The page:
Tuesday, September 07, 2010

Planting Fields Arboretum & Coe Hall

Coe Hall is a Tudor Revival mansion built in 1904 for the purpose, I can only assume, of thrilling imaginative little girls. I think I reverted about 15 years when I saw it. It puts one in the mind of Thornfield Hall, particularly if one is ready at all times to put in mind of Thornfield Hall, which I am.

Mr. Coe came from England to America in 1883 when he was 15. He worked his way up through insurance and railway companies and eventually became obscenely rich. It's a shame you are never allowed to take pictures inside of places like this, because the inside of Coe Hall was as magnificent as its grounds. It might not be a place you'd actually want to live in for any period, because the rooms are too big to be friendly, but it was marvelous. It was what you imagine a castle to be like when you are twelve. Dark wood panelling, big tapestries, great dining halls, windows of leaded glass and stained glass, stone floors. You could easily imagine Prince Humperdinck living there, although I don't know why you'd want to.

The end of the inside tour brought us into an exhibit about Natalie Coe's marriage to an Italian count, the social event of 1934. What chiefly interested me about this exhibit was a letter on display from Natalie to her husband-to-be. Previous to reading this letter, I thought F. Scott Fitzgerald just didn't know how to write women and made them all sound like airheads because he thought women were shallow. I now realize he didn't make up that "oh darlingest" style, he copied it directly from real life. I don't know whether I am relieved or more concerned.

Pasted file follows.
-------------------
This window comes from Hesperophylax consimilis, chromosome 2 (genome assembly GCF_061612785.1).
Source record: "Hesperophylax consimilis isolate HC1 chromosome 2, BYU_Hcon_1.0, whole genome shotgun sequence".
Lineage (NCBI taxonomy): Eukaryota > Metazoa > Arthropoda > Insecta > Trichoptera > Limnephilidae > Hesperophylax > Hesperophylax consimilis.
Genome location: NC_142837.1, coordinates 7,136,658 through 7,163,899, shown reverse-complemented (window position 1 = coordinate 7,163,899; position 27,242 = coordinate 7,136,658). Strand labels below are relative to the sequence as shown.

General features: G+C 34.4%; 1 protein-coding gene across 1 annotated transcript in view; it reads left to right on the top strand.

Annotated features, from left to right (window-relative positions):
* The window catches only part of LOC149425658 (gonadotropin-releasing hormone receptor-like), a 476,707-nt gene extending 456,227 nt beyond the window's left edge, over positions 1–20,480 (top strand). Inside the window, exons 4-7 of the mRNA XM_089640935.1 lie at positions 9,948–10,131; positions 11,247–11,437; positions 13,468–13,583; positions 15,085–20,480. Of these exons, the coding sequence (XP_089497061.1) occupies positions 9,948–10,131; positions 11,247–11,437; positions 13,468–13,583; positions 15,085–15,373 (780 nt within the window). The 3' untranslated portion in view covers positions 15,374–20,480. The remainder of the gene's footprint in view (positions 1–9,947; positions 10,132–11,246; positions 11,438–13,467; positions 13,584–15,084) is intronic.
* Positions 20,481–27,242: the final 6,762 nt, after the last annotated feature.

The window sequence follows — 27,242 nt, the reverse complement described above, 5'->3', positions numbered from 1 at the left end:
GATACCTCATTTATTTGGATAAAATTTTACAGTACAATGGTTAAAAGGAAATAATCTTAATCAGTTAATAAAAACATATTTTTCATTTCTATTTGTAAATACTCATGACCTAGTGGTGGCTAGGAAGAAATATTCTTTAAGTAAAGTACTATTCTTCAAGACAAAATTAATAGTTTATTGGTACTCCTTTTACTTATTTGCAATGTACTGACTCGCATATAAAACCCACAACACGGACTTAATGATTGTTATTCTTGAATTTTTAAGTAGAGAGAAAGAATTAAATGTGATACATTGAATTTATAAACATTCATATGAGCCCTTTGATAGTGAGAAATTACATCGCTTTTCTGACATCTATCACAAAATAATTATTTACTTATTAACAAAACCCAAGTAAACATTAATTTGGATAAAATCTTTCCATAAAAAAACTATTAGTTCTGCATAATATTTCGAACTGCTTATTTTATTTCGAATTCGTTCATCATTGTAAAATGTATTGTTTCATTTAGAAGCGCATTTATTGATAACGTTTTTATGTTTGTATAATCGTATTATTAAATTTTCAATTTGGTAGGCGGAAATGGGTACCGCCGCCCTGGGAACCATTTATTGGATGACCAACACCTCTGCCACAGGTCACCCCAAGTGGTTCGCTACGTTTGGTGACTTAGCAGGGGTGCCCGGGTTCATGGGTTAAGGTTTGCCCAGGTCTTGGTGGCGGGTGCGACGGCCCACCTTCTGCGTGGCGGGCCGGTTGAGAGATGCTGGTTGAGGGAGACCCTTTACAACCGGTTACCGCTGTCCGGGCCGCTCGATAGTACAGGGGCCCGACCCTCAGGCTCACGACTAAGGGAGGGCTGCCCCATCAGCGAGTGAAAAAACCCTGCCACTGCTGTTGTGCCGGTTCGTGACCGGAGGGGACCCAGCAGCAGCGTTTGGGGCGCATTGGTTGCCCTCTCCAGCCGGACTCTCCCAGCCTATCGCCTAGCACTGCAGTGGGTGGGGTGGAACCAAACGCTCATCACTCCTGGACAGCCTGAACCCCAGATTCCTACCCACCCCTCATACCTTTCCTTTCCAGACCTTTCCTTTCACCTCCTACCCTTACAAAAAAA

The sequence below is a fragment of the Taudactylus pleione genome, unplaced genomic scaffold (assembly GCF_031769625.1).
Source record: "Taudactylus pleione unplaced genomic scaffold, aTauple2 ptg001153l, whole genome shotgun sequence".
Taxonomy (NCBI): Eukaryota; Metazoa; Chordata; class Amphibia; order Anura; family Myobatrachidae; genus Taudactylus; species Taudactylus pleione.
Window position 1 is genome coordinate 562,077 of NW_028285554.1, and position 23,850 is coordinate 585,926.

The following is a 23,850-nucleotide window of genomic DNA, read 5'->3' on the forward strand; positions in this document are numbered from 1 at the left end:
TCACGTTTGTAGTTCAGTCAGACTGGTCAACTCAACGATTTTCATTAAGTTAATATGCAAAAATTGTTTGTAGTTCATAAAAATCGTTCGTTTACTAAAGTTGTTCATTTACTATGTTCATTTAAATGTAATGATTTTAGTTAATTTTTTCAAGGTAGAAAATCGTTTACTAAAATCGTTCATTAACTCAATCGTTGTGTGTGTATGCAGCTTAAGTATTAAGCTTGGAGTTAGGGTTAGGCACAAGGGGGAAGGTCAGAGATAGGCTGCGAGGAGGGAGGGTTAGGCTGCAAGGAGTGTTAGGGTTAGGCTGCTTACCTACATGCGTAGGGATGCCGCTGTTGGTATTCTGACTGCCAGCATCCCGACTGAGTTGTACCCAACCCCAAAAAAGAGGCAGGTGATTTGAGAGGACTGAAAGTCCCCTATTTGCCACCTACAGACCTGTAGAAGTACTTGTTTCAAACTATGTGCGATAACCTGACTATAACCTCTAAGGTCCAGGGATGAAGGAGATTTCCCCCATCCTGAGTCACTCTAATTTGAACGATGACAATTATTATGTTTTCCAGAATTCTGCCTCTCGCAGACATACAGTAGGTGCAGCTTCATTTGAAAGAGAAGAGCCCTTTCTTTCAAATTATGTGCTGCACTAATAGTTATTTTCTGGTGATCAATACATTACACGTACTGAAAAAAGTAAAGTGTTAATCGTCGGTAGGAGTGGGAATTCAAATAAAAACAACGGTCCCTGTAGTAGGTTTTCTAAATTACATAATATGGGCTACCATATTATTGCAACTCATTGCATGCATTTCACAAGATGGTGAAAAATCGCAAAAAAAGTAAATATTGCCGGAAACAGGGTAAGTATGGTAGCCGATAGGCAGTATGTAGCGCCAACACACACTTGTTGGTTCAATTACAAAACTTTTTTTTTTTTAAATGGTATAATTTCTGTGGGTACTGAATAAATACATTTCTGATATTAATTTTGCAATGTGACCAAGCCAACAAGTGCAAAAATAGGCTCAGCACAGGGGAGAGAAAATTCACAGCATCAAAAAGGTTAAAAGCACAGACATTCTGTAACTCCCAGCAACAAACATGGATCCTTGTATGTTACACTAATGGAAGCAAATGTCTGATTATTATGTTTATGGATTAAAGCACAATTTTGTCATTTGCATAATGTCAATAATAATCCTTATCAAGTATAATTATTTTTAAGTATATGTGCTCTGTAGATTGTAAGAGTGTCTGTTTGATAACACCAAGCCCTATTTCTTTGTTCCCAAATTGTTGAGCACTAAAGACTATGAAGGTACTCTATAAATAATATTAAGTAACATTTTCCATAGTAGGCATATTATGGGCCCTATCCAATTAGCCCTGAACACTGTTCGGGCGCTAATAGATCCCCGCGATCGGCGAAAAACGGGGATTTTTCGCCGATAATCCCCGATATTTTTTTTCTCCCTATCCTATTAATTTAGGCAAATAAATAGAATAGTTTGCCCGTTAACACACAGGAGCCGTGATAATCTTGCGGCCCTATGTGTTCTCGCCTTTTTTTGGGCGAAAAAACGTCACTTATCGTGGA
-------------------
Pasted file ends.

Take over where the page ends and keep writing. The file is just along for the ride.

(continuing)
But back to business. Coe Hall is surrounded by Planting Fields Arboretum, which would be a marvelous place to explore at length in all seasons. Here are a few pictures of the Italian garden, complete with a tea house at one end that I would happily move into at a moment's notice.

If you turned directly around in the last picture, you'd see this path to the house:

Next, the play house. If you think you've never seen anything so adorable, if perhaps slightly too pink, just wait til Old Westbury Gardens. That's a play house. Still, I'd happily move into this if the tea house was taken. I am a big fan of the curving roof; it gives the impression of a hobbit house.

Here's a walkway covered with hemlock, for the fun of it:

You must have known there would be a greenhouse component to all these mansion posts, and here it is. Great big greenhouses beautifully arranged and filled with fascinating plants. I recommend clicking on them and looking at them full size.

There is so much in here that is supremely cool, I have to save it for the next post. I swear it's interesting, please come back.

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